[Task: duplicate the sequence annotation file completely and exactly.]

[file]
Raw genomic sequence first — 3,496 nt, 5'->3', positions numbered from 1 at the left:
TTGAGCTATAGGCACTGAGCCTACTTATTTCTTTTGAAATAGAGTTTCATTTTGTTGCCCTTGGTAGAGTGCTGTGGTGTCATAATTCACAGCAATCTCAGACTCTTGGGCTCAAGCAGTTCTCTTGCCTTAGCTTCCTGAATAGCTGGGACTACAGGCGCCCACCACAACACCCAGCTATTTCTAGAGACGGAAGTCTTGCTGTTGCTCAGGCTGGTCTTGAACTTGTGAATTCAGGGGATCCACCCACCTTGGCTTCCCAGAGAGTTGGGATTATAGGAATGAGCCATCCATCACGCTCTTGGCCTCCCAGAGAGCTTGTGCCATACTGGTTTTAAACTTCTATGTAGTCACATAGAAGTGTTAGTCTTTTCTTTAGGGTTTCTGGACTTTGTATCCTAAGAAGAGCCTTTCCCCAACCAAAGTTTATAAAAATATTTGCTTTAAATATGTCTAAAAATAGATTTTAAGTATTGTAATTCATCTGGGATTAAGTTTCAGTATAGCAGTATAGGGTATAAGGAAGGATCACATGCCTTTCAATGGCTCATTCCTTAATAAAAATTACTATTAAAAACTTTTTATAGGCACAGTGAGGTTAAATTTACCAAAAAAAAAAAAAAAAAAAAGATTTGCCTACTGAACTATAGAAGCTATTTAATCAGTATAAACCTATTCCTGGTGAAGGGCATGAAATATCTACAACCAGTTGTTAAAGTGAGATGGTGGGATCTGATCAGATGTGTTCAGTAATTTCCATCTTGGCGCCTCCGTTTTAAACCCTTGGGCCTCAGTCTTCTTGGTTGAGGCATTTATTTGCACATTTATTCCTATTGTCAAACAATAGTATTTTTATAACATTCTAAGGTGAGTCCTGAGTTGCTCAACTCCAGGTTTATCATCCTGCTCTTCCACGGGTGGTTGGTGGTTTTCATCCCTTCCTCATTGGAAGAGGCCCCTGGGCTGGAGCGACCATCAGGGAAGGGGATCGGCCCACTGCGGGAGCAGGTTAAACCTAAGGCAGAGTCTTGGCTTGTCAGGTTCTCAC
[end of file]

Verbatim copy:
Raw genomic sequence first — 3,496 nt, 5'->3', positions numbered from 1 at the left:
TTGAGCTATAGGCACTGAGCCTACTTATTTCTTTTGAAATAGAGTTTCATTTTGTTGCCCTTGGTAGAGTGCTGTGGTGTCATAATTCACAGCAATCTCAGACTCTTGGGCTCAAGCAGTTCTCTTGCCTTAGCTTCCTGAATAGCTGGGACTACAGGCGCCCACCACAACACCCAGCTATTTCTAGAGACGGAAGTCTTGCTGTTGCTCAGGCTGGTCTTGAACTTGTGAATTCAGGGGATCCACCCACCTTGGCTTCCCAGAGAGTTGGGATTATAGGAATGAGCCATCCATCACGCTCTTGGCCTCCCAGAGAGCTTGTGCCATACTGGTTTTAAACTTCTATGTAGTCACATAGAAGTGTTAGTCTTTTCTTTAGGGTTTCTGGACTTTGTATCCTAAGAAGAGCCTTTCCCCAACCAAAGTTTATAAAAATATTTGCTTTAAATATGTCTAAAAATAGATTTTAAGTATTGTAATTCATCTGGGATTAAGTTTCAGTATAGCAGTATAGGGTATAAGGAAGGATCACATGCCTTTCAATGGCTCATTCCTTAATAAAAATTACTATTAAAAACTTTTTATAGGCACAGTGAGGTTAAATTTACCAAAAAAAAAAAAAAAAAAAAGATTTGCCTACTGAACTATAGAAGCTATTTAATCAGTATAAACCTATTCCTGGTGAAGGGCATGAAATATCTACAACCAGTTGTTAAAGTGAGATGGTGGGATCTGATCAGATGTGTTCAGTAATTTCCATCTTGGCGCCTCCGTTTTAAACCCTTGGGCCTCAGTCTTCTTGGTTGAGGCATTTATTTGCACATTTATTCCTATTGTCAAACAATAGTATTTTTATAACATTCTAAGGTGAGTCCTGAGTTGCTCAACTCCAGGTTTATCATCCTGCTCTTCCACGGGTGGTTGGTGGTTTTCATCCCTTCCTCATTGGAAGAGGCCCCTGGGCTGGAGCGACCATCAGGGAAGGGGATCGGCCCACTGCGGGAGCAGGTTAAACCTAAGGCAGAGTCTTGGCTTGTCAGGTTCTCAC